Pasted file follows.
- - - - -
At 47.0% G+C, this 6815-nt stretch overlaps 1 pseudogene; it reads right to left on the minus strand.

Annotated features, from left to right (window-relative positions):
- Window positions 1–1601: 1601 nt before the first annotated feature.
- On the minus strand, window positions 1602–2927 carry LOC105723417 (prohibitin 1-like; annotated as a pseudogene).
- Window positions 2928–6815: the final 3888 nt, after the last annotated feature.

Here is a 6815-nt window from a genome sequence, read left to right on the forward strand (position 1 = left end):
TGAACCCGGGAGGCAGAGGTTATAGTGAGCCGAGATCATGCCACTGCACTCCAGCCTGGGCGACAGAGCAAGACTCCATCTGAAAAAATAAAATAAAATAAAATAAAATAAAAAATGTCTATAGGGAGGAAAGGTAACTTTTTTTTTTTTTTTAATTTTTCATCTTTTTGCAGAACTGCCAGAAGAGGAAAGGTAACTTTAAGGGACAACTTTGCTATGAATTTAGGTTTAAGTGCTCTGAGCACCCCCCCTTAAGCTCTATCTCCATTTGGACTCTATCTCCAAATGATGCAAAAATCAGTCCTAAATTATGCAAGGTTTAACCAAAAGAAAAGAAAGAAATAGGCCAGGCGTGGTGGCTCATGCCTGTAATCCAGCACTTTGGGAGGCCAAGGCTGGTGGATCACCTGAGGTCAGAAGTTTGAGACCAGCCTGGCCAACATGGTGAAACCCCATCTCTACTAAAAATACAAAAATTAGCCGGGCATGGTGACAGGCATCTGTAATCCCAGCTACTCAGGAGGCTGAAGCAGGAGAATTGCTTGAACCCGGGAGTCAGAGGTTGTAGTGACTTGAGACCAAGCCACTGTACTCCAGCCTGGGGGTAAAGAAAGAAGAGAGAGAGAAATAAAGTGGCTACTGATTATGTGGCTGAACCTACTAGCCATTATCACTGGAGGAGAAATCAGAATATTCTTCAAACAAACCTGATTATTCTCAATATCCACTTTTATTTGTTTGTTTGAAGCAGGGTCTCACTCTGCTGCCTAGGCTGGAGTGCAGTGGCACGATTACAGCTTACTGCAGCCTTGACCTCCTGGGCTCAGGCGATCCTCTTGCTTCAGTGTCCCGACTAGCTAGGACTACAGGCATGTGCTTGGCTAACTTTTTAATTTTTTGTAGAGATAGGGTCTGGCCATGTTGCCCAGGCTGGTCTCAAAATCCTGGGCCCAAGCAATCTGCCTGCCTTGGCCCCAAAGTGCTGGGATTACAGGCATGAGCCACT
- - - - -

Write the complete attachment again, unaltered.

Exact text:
At 47.0% G+C, this 6815-nt stretch overlaps 1 pseudogene; it reads right to left on the minus strand.

Annotated features, from left to right (window-relative positions):
- Window positions 1–1601: 1601 nt before the first annotated feature.
- On the minus strand, window positions 1602–2927 carry LOC105723417 (prohibitin 1-like; annotated as a pseudogene).
- Window positions 2928–6815: the final 3888 nt, after the last annotated feature.

Here is a 6815-nt window from a genome sequence, read left to right on the forward strand (position 1 = left end):
TGAACCCGGGAGGCAGAGGTTATAGTGAGCCGAGATCATGCCACTGCACTCCAGCCTGGGCGACAGAGCAAGACTCCATCTGAAAAAATAAAATAAAATAAAATAAAATAAAAAATGTCTATAGGGAGGAAAGGTAACTTTTTTTTTTTTTTTAATTTTTCATCTTTTTGCAGAACTGCCAGAAGAGGAAAGGTAACTTTAAGGGACAACTTTGCTATGAATTTAGGTTTAAGTGCTCTGAGCACCCCCCCTTAAGCTCTATCTCCATTTGGACTCTATCTCCAAATGATGCAAAAATCAGTCCTAAATTATGCAAGGTTTAACCAAAAGAAAAGAAAGAAATAGGCCAGGCGTGGTGGCTCATGCCTGTAATCCAGCACTTTGGGAGGCCAAGGCTGGTGGATCACCTGAGGTCAGAAGTTTGAGACCAGCCTGGCCAACATGGTGAAACCCCATCTCTACTAAAAATACAAAAATTAGCCGGGCATGGTGACAGGCATCTGTAATCCCAGCTACTCAGGAGGCTGAAGCAGGAGAATTGCTTGAACCCGGGAGTCAGAGGTTGTAGTGACTTGAGACCAAGCCACTGTACTCCAGCCTGGGGGTAAAGAAAGAAGAGAGAGAGAAATAAAGTGGCTACTGATTATGTGGCTGAACCTACTAGCCATTATCACTGGAGGAGAAATCAGAATATTCTTCAAACAAACCTGATTATTCTCAATATCCACTTTTATTTGTTTGTTTGAAGCAGGGTCTCACTCTGCTGCCTAGGCTGGAGTGCAGTGGCACGATTACAGCTTACTGCAGCCTTGACCTCCTGGGCTCAGGCGATCCTCTTGCTTCAGTGTCCCGACTAGCTAGGACTACAGGCATGTGCTTGGCTAACTTTTTAATTTTTTGTAGAGATAGGGTCTGGCCATGTTGCCCAGGCTGGTCTCAAAATCCTGGGCCCAAGCAATCTGCCTGCCTTGGCCCCAAAGTGCTGGGATTACAGGCATGAGCCACT